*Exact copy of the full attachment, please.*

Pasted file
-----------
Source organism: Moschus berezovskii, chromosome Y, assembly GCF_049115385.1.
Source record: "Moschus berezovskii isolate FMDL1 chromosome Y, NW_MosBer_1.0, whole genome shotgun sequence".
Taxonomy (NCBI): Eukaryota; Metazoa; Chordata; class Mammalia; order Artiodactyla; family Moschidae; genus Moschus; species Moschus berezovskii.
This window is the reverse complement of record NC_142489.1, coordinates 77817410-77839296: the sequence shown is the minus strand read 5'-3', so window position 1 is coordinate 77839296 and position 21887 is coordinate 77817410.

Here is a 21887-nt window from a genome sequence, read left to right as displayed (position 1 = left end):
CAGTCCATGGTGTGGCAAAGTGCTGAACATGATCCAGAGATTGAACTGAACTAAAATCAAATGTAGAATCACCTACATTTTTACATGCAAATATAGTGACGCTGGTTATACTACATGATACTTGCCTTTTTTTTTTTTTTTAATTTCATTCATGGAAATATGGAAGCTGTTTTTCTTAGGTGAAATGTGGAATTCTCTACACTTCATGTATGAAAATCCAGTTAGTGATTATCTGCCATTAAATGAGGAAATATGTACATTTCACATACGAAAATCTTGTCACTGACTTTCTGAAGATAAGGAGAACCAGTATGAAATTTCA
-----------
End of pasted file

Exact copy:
Source organism: Moschus berezovskii, chromosome Y, assembly GCF_049115385.1.
Source record: "Moschus berezovskii isolate FMDL1 chromosome Y, NW_MosBer_1.0, whole genome shotgun sequence".
Taxonomy (NCBI): Eukaryota; Metazoa; Chordata; class Mammalia; order Artiodactyla; family Moschidae; genus Moschus; species Moschus berezovskii.
This window is the reverse complement of record NC_142489.1, coordinates 77817410-77839296: the sequence shown is the minus strand read 5'-3', so window position 1 is coordinate 77839296 and position 21887 is coordinate 77817410.

Here is a 21887-nt window from a genome sequence, read left to right as displayed (position 1 = left end):
CAGTCCATGGTGTGGCAAAGTGCTGAACATGATCCAGAGATTGAACTGAACTAAAATCAAATGTAGAATCACCTACATTTTTACATGCAAATATAGTGACGCTGGTTATACTACATGATACTTGCCTTTTTTTTTTTTTTTAATTTCATTCATGGAAATATGGAAGCTGTTTTTCTTAGGTGAAATGTGGAATTCTCTACACTTCATGTATGAAAATCCAGTTAGTGATTATCTGCCATTAAATGAGGAAATATGTACATTTCACATACGAAAATCTTGTCACTGACTTTCTGAAGATAAGGAGAACCAGTATGAAATTTCA